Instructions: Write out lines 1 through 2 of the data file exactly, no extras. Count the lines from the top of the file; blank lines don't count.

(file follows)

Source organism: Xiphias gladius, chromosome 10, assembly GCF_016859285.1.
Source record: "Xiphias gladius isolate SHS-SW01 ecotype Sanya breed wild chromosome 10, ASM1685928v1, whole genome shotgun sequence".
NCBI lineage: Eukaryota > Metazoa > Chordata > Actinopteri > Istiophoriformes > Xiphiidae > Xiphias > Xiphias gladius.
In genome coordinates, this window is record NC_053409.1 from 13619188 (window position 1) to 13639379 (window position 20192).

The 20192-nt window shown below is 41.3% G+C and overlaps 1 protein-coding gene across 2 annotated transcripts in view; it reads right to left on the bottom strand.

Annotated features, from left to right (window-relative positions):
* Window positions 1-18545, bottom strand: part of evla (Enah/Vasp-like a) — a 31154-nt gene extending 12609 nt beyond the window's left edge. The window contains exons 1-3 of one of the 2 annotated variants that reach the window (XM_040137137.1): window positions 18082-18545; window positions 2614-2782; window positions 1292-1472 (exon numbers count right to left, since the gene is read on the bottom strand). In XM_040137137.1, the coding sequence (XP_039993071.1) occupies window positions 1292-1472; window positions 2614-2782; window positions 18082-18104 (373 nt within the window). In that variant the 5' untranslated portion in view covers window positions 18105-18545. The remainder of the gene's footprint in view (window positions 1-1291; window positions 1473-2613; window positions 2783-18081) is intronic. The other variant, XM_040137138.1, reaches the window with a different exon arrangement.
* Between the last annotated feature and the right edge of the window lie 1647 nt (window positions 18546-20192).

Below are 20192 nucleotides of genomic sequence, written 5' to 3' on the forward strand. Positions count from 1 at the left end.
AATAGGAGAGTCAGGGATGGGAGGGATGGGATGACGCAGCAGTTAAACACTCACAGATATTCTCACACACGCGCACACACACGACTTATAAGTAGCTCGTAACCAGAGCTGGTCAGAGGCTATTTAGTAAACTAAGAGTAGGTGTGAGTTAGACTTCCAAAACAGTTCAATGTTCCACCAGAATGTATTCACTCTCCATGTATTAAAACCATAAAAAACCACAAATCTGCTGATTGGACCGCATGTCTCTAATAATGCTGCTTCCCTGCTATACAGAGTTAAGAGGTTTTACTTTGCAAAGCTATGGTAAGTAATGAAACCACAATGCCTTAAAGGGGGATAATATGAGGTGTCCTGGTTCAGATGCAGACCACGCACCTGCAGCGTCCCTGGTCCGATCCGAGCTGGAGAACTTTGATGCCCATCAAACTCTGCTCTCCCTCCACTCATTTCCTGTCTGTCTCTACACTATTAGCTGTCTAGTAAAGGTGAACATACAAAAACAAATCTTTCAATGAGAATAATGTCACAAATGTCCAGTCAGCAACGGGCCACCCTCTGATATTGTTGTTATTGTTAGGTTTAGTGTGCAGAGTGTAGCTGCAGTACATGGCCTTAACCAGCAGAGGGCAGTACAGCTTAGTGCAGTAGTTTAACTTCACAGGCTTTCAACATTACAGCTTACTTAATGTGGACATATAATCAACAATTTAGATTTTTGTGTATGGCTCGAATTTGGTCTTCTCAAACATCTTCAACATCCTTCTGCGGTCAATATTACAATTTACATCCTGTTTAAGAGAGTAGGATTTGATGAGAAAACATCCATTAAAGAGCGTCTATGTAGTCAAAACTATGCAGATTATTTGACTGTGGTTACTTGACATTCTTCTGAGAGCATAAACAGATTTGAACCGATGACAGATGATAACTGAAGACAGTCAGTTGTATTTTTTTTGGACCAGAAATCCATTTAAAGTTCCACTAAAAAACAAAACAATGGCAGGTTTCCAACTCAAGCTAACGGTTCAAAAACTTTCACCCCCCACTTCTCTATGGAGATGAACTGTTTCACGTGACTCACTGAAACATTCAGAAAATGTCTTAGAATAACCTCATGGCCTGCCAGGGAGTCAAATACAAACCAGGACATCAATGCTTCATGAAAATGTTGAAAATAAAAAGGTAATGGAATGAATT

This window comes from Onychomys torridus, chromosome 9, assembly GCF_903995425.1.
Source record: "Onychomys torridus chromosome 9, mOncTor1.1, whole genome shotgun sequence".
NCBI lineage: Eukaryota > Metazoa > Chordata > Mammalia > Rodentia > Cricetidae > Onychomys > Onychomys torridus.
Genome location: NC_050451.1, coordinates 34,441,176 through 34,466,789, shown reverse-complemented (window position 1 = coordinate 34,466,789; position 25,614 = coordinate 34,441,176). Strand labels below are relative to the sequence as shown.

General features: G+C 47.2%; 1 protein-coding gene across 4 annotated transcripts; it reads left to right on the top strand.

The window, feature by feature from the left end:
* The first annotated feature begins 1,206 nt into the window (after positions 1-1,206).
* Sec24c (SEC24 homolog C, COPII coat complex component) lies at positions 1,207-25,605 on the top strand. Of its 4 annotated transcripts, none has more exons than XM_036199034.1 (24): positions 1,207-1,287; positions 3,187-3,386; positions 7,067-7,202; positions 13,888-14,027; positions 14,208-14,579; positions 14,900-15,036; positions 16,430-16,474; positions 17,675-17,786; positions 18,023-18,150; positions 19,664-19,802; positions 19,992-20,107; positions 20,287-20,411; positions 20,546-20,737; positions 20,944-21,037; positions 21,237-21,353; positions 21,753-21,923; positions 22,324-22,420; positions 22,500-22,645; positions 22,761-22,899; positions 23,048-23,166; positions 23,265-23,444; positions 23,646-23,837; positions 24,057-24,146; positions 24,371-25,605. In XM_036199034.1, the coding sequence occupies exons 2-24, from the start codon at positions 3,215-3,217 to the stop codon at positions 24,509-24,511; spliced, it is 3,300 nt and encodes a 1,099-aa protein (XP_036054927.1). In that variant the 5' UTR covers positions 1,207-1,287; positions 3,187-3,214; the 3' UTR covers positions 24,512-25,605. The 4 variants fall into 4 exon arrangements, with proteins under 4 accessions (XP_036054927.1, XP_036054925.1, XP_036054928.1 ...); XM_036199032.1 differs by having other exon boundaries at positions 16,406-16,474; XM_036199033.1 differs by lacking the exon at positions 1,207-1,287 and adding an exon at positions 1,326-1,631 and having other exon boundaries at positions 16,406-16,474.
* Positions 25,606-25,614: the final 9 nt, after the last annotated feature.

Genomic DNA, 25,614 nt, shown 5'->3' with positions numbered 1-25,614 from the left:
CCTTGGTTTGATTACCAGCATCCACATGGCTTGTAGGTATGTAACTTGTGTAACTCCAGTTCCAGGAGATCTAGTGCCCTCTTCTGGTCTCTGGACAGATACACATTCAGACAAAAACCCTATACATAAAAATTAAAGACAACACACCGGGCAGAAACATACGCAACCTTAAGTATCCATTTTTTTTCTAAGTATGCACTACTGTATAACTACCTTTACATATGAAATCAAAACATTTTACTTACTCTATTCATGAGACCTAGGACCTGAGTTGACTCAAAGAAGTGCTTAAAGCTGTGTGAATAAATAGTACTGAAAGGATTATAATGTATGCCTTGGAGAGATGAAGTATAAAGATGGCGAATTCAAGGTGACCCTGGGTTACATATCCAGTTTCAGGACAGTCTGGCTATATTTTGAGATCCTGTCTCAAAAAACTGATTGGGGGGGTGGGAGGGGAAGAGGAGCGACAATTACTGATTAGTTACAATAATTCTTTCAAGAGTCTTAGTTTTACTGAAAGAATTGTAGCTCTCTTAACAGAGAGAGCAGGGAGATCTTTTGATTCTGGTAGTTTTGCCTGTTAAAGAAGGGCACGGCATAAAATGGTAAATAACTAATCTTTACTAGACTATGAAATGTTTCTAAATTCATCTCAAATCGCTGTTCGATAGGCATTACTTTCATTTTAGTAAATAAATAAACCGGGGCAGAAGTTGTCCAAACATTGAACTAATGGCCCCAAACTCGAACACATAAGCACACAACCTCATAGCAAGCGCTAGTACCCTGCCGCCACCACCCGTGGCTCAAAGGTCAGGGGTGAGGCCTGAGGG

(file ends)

Source organism: Xiphias gladius, chromosome 10, assembly GCF_016859285.1.
Source record: "Xiphias gladius isolate SHS-SW01 ecotype Sanya breed wild chromosome 10, ASM1685928v1, whole genome shotgun sequence".